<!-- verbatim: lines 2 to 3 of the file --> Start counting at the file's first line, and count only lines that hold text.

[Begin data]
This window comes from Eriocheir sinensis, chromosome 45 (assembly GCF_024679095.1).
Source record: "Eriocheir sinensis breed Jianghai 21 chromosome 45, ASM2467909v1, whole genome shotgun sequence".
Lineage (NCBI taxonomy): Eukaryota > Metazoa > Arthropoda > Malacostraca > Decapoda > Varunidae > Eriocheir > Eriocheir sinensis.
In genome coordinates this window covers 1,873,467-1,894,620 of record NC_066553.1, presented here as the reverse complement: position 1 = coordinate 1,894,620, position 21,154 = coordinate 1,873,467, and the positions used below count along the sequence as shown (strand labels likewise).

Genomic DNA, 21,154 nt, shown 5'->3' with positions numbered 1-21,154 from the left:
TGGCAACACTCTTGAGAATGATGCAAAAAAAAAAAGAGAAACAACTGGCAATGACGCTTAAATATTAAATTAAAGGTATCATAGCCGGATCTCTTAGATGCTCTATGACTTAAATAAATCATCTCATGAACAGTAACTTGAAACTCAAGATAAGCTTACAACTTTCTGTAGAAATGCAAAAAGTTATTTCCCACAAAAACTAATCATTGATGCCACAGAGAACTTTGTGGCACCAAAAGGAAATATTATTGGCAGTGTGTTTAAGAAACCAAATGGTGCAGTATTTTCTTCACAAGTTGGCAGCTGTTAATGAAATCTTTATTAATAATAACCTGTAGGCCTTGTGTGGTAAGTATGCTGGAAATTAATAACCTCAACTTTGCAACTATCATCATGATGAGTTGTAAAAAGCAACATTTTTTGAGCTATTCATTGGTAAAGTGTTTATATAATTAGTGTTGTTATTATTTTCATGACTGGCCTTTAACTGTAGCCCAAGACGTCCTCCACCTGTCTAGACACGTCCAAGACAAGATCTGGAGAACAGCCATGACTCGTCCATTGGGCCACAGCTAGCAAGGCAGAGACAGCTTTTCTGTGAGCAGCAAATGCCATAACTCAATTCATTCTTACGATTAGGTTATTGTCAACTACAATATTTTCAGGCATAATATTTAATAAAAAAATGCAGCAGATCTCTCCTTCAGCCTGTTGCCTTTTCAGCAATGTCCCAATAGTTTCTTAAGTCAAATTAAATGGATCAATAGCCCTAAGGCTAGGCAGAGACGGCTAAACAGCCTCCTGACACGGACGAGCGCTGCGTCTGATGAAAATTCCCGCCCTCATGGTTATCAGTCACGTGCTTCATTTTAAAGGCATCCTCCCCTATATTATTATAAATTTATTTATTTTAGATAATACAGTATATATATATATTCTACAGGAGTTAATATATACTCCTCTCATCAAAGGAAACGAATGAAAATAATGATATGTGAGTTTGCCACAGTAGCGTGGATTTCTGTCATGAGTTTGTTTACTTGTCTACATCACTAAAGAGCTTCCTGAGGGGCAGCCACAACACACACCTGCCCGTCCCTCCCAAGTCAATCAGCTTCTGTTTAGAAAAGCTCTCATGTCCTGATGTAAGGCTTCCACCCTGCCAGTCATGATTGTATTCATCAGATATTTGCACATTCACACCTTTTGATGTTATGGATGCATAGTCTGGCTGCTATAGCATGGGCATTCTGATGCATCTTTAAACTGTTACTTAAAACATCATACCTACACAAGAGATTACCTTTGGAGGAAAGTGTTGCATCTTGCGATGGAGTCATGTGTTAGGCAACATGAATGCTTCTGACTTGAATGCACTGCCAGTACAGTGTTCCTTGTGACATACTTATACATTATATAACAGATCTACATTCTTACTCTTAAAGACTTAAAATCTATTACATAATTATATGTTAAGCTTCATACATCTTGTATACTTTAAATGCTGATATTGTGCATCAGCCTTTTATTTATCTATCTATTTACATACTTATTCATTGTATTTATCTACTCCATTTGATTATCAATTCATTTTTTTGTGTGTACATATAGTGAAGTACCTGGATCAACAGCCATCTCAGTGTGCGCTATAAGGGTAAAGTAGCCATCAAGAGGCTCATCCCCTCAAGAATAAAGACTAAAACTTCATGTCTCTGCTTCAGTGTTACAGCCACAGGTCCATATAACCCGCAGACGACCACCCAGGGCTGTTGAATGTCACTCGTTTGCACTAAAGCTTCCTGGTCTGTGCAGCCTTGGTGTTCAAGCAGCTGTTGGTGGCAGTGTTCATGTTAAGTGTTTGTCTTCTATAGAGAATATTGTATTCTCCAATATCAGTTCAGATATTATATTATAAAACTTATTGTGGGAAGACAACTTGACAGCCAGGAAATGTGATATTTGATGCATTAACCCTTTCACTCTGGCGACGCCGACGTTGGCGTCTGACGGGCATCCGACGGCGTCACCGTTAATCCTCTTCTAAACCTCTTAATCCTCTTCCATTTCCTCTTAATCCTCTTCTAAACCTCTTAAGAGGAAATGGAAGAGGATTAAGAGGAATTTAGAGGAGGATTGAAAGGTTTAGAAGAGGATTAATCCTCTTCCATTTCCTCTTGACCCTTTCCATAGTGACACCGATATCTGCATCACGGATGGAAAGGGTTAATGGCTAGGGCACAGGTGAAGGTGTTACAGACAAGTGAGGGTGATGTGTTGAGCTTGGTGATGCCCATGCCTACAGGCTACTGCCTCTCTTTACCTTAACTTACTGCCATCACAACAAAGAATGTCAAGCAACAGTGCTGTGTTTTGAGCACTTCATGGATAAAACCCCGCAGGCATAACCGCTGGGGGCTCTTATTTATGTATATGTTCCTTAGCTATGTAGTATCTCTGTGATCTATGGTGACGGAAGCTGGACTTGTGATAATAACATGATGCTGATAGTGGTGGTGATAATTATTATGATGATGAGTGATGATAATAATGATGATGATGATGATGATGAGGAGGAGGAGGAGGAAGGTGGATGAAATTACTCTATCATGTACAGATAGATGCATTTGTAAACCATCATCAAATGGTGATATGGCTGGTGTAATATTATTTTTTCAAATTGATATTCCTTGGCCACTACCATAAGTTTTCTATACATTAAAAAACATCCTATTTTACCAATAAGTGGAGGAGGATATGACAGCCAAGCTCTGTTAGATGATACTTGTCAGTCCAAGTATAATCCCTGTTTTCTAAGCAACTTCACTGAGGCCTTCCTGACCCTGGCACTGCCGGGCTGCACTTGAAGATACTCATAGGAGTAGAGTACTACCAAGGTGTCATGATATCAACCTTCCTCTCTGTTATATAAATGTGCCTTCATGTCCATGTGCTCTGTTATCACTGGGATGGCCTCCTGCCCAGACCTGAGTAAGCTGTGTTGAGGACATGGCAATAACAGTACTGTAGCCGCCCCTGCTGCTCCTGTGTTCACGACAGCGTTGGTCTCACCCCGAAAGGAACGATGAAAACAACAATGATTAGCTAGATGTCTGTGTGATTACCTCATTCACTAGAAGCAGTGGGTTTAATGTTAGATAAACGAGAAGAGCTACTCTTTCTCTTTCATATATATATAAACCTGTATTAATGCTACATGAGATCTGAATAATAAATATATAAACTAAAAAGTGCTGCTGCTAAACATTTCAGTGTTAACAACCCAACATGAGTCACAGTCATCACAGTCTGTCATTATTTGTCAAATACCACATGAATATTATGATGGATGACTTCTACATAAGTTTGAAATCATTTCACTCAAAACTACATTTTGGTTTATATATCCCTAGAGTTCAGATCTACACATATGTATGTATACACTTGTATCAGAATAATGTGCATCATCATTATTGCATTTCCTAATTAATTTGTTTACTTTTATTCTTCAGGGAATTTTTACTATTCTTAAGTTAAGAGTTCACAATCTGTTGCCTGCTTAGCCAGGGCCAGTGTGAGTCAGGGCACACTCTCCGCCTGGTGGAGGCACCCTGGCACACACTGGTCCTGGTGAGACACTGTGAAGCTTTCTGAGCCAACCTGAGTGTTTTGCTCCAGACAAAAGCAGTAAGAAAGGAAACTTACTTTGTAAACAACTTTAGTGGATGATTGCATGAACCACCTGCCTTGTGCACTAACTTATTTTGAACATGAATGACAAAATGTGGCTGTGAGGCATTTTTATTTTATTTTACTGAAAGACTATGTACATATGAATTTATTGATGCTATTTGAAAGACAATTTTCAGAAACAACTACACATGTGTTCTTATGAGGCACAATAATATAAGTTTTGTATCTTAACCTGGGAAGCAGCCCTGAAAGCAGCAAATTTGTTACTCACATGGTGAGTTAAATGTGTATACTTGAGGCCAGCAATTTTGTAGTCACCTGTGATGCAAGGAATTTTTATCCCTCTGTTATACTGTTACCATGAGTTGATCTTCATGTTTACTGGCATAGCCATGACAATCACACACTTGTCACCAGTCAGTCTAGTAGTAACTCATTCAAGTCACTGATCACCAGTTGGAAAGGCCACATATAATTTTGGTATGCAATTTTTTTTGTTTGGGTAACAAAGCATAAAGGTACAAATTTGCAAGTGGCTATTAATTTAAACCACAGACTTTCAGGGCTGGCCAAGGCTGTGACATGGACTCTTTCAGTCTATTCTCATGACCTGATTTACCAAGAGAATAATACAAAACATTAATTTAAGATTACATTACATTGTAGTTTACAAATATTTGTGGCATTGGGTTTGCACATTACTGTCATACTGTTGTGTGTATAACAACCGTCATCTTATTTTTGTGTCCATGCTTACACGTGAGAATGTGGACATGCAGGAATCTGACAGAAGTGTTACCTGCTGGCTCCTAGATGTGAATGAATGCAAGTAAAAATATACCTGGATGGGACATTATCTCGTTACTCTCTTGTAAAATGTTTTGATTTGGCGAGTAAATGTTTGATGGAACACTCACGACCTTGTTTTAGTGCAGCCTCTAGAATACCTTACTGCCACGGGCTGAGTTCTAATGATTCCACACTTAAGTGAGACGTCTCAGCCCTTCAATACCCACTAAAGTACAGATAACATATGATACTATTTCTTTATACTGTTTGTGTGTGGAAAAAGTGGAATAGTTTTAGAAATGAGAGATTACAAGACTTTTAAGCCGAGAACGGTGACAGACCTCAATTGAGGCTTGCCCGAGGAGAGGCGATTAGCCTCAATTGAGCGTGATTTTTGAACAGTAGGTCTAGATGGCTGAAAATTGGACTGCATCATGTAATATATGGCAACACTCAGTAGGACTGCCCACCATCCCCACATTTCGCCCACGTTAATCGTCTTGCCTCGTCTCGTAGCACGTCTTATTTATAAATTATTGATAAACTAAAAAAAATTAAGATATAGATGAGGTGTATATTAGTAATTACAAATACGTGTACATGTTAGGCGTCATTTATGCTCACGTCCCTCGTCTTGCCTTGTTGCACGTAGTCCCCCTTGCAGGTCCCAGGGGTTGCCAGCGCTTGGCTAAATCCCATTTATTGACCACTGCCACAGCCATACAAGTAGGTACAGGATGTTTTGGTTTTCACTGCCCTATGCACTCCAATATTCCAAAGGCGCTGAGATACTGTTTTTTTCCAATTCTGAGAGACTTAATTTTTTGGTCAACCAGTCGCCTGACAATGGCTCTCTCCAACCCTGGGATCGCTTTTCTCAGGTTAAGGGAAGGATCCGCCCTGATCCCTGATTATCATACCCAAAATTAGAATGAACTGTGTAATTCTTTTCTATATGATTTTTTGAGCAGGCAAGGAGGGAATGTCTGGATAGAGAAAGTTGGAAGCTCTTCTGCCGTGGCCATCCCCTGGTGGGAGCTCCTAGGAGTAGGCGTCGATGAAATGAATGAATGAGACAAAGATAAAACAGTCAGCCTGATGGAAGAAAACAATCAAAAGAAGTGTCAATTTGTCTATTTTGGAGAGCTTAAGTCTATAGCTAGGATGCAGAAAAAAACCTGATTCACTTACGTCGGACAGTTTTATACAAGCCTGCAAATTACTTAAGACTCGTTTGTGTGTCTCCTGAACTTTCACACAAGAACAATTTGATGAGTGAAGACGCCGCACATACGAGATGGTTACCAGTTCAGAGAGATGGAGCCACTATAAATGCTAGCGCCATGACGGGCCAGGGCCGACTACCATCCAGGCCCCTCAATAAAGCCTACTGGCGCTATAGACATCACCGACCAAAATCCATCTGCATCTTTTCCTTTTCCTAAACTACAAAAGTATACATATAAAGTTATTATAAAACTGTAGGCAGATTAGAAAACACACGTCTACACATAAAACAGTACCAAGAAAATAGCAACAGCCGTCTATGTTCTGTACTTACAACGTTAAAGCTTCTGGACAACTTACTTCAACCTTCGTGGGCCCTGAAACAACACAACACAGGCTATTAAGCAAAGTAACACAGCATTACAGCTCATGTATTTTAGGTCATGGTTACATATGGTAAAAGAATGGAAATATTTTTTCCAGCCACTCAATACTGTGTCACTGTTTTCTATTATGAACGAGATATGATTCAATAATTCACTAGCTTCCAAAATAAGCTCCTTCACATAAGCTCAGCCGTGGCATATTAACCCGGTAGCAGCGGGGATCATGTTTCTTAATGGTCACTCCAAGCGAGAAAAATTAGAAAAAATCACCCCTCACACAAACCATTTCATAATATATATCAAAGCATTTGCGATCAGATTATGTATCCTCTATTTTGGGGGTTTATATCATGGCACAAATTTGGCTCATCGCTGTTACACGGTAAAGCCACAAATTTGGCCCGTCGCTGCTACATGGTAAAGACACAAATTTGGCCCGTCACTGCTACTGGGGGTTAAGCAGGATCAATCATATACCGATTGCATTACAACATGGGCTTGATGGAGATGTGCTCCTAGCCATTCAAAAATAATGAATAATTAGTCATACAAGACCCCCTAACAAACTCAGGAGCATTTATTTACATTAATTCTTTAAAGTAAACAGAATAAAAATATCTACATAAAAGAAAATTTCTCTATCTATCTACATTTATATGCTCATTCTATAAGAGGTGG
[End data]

Source record: "Eriocheir sinensis breed Jianghai 21 chromosome 45, ASM2467909v1, whole genome shotgun sequence".
Lineage (NCBI taxonomy): Eukaryota > Metazoa > Arthropoda > Malacostraca > Decapoda > Varunidae > Eriocheir > Eriocheir sinensis.